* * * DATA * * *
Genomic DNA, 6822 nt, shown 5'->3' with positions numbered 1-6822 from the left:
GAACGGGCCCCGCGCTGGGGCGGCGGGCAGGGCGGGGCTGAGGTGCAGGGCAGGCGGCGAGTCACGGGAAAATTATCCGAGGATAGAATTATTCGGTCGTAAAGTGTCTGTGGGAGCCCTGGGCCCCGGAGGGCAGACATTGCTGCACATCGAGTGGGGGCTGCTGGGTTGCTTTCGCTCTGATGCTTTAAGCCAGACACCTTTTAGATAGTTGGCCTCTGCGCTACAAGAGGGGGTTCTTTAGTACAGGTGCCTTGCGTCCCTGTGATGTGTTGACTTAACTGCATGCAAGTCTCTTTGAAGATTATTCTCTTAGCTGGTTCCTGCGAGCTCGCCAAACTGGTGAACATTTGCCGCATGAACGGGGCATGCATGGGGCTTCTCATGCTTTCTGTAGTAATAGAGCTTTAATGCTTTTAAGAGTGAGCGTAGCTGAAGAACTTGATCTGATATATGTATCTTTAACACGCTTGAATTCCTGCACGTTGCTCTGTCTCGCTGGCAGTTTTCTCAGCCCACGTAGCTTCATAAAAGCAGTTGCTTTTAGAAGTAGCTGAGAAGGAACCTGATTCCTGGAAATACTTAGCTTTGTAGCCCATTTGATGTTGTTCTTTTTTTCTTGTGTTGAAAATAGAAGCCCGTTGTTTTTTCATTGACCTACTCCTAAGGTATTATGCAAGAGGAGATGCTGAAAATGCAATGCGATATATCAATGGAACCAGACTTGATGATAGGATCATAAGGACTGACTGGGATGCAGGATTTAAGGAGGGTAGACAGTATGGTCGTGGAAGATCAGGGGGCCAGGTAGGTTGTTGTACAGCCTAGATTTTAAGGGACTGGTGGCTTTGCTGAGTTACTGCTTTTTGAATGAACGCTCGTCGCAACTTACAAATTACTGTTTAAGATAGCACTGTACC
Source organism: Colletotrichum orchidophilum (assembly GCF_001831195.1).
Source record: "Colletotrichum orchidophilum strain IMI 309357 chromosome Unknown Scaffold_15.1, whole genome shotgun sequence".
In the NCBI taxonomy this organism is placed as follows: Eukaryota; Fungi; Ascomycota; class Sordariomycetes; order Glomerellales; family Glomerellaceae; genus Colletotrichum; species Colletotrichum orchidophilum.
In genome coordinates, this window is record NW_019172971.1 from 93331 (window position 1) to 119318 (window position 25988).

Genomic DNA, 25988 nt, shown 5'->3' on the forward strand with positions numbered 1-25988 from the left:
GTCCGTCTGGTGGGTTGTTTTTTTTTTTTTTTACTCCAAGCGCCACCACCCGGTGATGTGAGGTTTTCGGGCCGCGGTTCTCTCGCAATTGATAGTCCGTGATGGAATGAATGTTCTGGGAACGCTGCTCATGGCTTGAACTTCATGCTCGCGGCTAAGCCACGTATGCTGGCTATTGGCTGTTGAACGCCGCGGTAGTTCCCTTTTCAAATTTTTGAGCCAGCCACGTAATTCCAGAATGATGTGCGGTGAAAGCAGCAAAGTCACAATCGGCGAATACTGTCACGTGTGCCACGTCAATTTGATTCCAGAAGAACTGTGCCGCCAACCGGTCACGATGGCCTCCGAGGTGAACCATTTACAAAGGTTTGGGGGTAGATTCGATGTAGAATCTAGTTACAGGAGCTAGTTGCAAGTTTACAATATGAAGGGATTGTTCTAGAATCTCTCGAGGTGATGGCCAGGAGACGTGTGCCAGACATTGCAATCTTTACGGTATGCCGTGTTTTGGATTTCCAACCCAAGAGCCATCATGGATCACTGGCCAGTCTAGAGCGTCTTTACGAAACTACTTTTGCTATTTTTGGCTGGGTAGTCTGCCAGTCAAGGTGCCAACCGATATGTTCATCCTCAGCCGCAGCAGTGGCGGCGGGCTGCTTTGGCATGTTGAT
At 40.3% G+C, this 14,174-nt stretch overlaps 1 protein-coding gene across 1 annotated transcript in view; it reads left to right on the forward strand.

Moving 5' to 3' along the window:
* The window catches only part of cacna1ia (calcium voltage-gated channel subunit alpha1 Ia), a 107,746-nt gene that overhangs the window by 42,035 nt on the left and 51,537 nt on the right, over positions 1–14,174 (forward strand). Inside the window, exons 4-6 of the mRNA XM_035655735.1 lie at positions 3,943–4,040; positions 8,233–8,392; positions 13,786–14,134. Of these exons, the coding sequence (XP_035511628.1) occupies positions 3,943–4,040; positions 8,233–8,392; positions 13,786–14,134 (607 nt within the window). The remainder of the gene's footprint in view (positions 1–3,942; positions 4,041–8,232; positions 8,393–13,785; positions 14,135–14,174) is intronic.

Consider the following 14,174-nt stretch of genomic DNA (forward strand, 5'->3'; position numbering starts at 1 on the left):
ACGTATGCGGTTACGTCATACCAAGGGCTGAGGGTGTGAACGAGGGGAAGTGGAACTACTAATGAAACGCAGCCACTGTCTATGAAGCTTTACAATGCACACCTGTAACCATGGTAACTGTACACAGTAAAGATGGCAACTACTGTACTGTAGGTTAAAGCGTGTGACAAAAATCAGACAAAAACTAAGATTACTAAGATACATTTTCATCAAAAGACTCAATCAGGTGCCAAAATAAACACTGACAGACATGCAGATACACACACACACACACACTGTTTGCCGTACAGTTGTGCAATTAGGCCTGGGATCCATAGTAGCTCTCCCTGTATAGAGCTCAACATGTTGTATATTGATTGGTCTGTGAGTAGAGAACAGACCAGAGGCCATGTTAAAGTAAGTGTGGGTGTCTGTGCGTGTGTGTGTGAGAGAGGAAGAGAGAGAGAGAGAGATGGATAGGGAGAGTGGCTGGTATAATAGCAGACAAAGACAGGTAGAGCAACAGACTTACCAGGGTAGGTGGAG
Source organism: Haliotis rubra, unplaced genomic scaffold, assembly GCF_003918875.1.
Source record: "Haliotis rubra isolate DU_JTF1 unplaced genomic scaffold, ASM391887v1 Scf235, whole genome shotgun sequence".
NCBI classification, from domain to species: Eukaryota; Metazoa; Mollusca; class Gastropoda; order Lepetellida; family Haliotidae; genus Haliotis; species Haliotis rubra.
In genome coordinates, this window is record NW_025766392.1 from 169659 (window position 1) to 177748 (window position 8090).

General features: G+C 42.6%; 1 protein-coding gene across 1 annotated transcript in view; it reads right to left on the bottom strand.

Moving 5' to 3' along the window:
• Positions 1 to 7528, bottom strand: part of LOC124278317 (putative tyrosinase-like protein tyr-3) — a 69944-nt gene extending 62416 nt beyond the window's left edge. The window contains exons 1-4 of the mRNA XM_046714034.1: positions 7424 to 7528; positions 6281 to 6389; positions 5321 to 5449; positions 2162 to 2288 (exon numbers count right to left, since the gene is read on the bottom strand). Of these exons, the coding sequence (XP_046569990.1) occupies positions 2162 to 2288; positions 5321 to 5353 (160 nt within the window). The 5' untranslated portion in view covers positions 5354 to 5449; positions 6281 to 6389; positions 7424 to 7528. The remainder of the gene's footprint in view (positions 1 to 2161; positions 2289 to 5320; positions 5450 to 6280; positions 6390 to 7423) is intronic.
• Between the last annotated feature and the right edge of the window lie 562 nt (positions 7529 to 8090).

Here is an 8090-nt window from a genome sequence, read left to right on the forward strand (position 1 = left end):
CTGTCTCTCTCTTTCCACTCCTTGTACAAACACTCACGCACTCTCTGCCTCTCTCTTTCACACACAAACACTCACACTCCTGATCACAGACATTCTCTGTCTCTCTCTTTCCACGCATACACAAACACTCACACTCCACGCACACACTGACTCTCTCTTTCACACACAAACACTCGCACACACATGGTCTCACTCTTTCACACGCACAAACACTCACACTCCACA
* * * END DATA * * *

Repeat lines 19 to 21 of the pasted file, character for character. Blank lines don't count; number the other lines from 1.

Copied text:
Moving 5' to 3' along the window:
• Positions 1 to 7528, bottom strand: part of LOC124278317 (putative tyrosinase-like protein tyr-3) — a 69944-nt gene extending 62416 nt beyond the window's left edge. The window contains exons 1-4 of the mRNA XM_046714034.1: positions 7424 to 7528; positions 6281 to 6389; positions 5321 to 5449; positions 2162 to 2288 (exon numbers count right to left, since the gene is read on the bottom strand). Of these exons, the coding sequence (XP_046569990.1) occupies positions 2162 to 2288; positions 5321 to 5353 (160 nt within the window). The 5' untranslated portion in view covers positions 5354 to 5449; positions 6281 to 6389; positions 7424 to 7528. The remainder of the gene's footprint in view (positions 1 to 2161; positions 2289 to 5320; positions 5450 to 6280; positions 6390 to 7423) is intronic.
• Between the last annotated feature and the right edge of the window lie 562 nt (positions 7529 to 8090).